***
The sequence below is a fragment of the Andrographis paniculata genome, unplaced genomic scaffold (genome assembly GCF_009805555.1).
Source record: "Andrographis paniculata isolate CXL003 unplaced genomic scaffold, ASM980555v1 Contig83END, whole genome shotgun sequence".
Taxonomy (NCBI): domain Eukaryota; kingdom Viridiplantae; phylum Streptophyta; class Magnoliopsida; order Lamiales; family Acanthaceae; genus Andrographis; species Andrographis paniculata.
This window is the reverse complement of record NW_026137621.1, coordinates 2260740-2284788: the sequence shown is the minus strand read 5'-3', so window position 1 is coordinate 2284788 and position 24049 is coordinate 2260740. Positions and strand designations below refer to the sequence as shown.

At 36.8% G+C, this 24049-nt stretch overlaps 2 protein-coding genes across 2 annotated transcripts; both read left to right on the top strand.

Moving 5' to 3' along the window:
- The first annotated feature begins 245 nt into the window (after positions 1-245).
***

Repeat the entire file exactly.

The sequence below is a fragment of the Andrographis paniculata genome, unplaced genomic scaffold (genome assembly GCF_009805555.1).
Source record: "Andrographis paniculata isolate CXL003 unplaced genomic scaffold, ASM980555v1 Contig83END, whole genome shotgun sequence".
Taxonomy (NCBI): domain Eukaryota; kingdom Viridiplantae; phylum Streptophyta; class Magnoliopsida; order Lamiales; family Acanthaceae; genus Andrographis; species Andrographis paniculata.
This window is the reverse complement of record NW_026137621.1, coordinates 2260740-2284788: the sequence shown is the minus strand read 5'-3', so window position 1 is coordinate 2284788 and position 24049 is coordinate 2260740. Positions and strand designations below refer to the sequence as shown.

At 36.8% G+C, this 24049-nt stretch overlaps 2 protein-coding genes across 2 annotated transcripts; both read left to right on the top strand.

Moving 5' to 3' along the window:
- The first annotated feature begins 245 nt into the window (after positions 1-245).